With winter just around the corner, it’s time to explore Liverpool, starting with the Mersey Ferry.
It sounds weird saying “exploring Liverpool”, but it’s such a dynamic city, and there’s always something new to see.
Liverpool’s a city awash with icons, and there’s no better place to start than on the iconic Mersey Ferry.
Tip: Don’t start singing “Ferry Cross The Mersey”. It’ll stick in your head all day.
The Mersey Ferry
The ferry was simply a workhorse in days gone by, crisscrossing the river with commuters. During rush hour, it still does, but the ferry is more of a tourist attraction these days, take a look at what they’ve done to it:
This ferry, known as the Dazzle, was created by Sir Peter Blake to commemorate World War One. The eye-catching patterns were initially painted on ships to confuse the enemy, it sounds crazy, but apparently, it worked.
We boarded Dazzle at Seacombe for a river cruise. You can get on and off the ferry at Seacombe, Woodside and the Pier Head, or stay on for the round trip. Onboard, there are refreshments, audio commentary, and, of course, Gerry’s “Ferry Cross The Mersey” puts in an appearance.
If you’d like more information about Mersey Ferries, including access information, ticket prices and timetables, visit MerseyFerries.co.uk. Also, check out “100 Interesting Facts”… here’s a sample:
- The Benedictine Monks ran the first regular ferry from Birkenhead to Liverpool. The Monks would row over to the fishing village in Liverpool on market days and offer the service to travellers.
- Edward III granted the service a Royal Charter in 1330.
- Edward III also granted the right to the Earl of Chester to run the ferry service from Seacombe to Birkenhead, establishing the Wallasey ferry. These two operations merged as Mersey Ferries in 1968.
- Rowing across the Mersey would take 90 minutes in calm weather, however much longer in rough conditions.
- The ferry had over 100 arrivals and departures on the Liverpool – Wirral service in one day.
- The ferry used to run all night before the opening of the Mersey Tunnels.
- The Mersey Ferries were the only way of getting across the river until the opening of the railway tunnel in 1886.
- In 1863 when the Channel fleet visited, 55,000 people took the ferry out to see the Navy ships.
- Before radar was installed in 1947, ferry captains had to rely on fog bells to give them an audible target to aim for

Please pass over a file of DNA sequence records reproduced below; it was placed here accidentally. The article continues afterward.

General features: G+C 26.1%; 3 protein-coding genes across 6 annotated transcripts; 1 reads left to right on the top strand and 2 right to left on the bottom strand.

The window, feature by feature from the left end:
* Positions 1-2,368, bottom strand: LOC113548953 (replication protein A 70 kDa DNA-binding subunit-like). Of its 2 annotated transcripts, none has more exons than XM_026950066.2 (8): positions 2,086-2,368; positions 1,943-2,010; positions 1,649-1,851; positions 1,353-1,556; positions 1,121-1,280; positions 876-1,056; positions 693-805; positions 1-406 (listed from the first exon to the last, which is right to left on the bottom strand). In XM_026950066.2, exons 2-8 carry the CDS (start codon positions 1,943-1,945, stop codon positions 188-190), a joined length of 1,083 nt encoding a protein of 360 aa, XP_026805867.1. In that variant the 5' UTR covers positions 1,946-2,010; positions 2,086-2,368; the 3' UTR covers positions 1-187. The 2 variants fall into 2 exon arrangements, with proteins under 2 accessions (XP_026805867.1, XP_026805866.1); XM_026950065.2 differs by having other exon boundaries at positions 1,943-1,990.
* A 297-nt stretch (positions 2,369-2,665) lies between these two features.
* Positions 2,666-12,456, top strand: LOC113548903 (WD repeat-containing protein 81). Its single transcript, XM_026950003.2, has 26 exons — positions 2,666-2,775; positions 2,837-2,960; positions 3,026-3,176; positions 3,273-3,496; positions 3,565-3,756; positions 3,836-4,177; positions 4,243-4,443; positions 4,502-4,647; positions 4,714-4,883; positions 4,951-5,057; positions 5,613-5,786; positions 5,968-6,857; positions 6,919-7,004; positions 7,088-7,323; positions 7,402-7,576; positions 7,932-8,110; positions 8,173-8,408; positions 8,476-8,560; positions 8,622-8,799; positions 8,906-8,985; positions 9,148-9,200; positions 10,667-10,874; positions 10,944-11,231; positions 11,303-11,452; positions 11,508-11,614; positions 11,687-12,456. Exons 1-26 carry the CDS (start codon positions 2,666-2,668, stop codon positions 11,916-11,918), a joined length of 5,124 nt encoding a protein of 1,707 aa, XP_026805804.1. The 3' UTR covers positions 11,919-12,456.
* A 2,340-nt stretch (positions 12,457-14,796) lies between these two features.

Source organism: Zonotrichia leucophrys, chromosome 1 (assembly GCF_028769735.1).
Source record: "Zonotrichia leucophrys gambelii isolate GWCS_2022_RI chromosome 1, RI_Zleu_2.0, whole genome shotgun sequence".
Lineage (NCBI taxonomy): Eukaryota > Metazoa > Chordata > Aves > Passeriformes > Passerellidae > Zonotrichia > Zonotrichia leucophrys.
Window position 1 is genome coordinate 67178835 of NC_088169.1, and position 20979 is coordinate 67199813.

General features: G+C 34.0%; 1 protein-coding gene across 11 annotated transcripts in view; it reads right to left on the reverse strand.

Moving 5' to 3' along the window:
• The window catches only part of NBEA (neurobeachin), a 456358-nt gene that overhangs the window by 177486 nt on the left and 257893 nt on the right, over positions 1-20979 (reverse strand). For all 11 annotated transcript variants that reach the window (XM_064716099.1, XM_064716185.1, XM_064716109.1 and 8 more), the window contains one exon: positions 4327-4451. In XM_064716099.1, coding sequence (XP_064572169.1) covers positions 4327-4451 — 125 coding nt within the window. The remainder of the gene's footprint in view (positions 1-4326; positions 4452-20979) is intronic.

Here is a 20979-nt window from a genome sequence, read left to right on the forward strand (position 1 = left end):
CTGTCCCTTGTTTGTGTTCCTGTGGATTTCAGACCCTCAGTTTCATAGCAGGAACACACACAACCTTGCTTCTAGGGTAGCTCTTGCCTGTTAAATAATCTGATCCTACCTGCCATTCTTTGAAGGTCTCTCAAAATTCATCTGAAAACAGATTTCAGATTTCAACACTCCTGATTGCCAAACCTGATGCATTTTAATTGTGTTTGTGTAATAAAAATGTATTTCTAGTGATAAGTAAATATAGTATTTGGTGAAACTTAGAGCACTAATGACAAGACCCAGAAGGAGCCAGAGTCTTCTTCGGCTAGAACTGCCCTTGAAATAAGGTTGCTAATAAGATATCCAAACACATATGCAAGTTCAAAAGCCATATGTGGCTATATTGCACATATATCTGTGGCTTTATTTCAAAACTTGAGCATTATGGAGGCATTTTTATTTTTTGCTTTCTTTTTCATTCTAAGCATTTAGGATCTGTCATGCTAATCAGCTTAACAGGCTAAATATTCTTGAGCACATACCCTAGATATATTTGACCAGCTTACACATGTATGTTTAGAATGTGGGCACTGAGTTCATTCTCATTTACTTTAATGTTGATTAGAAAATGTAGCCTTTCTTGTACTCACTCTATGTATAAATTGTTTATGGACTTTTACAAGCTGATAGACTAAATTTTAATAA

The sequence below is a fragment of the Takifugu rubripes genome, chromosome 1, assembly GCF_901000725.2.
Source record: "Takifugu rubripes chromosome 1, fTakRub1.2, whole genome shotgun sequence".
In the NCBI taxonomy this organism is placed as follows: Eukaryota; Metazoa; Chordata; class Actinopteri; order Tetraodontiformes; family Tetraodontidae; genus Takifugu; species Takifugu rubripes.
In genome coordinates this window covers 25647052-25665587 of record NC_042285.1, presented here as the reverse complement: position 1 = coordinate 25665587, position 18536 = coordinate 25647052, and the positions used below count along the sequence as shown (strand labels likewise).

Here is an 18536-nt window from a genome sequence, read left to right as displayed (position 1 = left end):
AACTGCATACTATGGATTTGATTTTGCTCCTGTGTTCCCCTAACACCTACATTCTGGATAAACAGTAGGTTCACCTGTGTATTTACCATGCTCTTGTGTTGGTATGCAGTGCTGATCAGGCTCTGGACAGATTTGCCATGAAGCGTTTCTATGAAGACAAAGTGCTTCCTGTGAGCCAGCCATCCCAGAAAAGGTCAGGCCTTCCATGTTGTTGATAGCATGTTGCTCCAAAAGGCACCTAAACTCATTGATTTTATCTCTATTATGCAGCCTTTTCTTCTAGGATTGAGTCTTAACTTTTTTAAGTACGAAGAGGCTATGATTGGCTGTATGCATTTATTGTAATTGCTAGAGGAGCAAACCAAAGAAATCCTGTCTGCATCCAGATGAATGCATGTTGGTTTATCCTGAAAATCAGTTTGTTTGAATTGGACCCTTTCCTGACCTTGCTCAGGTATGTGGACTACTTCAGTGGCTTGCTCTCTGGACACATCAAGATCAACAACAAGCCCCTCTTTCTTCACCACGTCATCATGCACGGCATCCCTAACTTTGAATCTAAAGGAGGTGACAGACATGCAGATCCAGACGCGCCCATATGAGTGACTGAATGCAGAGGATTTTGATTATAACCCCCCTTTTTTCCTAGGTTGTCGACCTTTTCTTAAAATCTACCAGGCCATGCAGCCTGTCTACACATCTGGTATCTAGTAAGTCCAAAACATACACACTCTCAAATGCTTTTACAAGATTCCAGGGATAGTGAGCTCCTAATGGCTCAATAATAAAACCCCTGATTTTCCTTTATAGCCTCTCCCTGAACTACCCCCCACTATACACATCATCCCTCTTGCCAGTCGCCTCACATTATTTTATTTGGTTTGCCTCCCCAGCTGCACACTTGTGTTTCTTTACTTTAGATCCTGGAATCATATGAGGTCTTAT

- The Mersey Ferries were the first to install a radar system for safe navigation in fog in 1947.
Seacombe Ferry Terminal
Disabled parking is an issue near the Pier Head, so we decided to take a trip through the Mersey Tunnel and park up in Seacombe. I love the views of Liverpool from Seacombe!
There’s plenty of free disabled parking at the terminal, and access to the terminal is flat with automatic doors.
Access down to the ferry is quite steep, and you can ask for assistance. I can say that I found it challenging going on the ramps, especially coming up. I’m sure the staff at the terminal would help push you if you needed it. Here is the Mersey Ferries Access Statement, and I’d still contact them if you are unsure.
We had some time to kill before the ferry left, so we had a little bimble around the terminal and breakfast in the cafe.
If you’re visiting with the kids, you can also see Spaceport, but I think you have to pay extra!
Top Tip: If you are getting off the ferry in Liverpool, check out these Wheelchair Friendly Things to do in Liverpool
Onboard The Razzle Dazzle
The Mersey was calm; you’d have to be careful getting on the ferry if it were choppy. The access platform bobs up and down with the boat, and there’s a lip to get over. The ferry staff are more than willing to help you. Take care.
Onboard we could only access the lower deck; if you climb stairs, you could go on the top deck for better views. There is plenty of seating areas, refreshments and an accessible toilet on the lower deck.
Bridget was happy at the back of the vessel because it was less busy. I was trying to get some decent photos – fail!
I tried to do a few arty-farty photos…
We didn’t get off at Woodside; if you do, you can visit the U-Boat Exhibition, which is included in the price of your River Explorer ticket. I feel sorry for the tyres…
They still fix warships on the River Mersey …
Then onwards to Liverpool …
The Pier Head
Whether approaching the ferry or viewing it from the opposite side of the river, the Pier Head and Liverpool skyline is spectacular. I remember when the area was a smelly bus station and derelict docks. These days, it’s dominated by the Three Graces, Museum of Liverpool, Albert Dock, Echo Arena, Conference Centre and the Liverpool Eye.
The Pier Head itself has been redesigned. From a wheelchair user’s point of view, it’s wonderful.
We decided to get off the ferry and bimble on the Pier Head. The ramp-up from the jetty is steep. Ask for assistance if you need it. I managed it, but it wasn’t easy.
For more information about Liverpool, use Visit Liverpool
It was time to head home. Here’s my first attempt to make a video aptly named “The Leaving of Liverpool”.
Ferry Cross The Mersey
We’ve been on the ferry plenty of times, but never as tourists. It is one of those must-do things when you visit Liverpool. Six hundred thousand visitors a year can’t be wrong.
We highly recommend the river cruise. Access is generally acceptable but check before visiting if you need a push.
If you enjoyed this post, please share it. You might also enjoy Liverpool Waterfront and Seacombe to New Brighton Wheelchair Friendly Walk.
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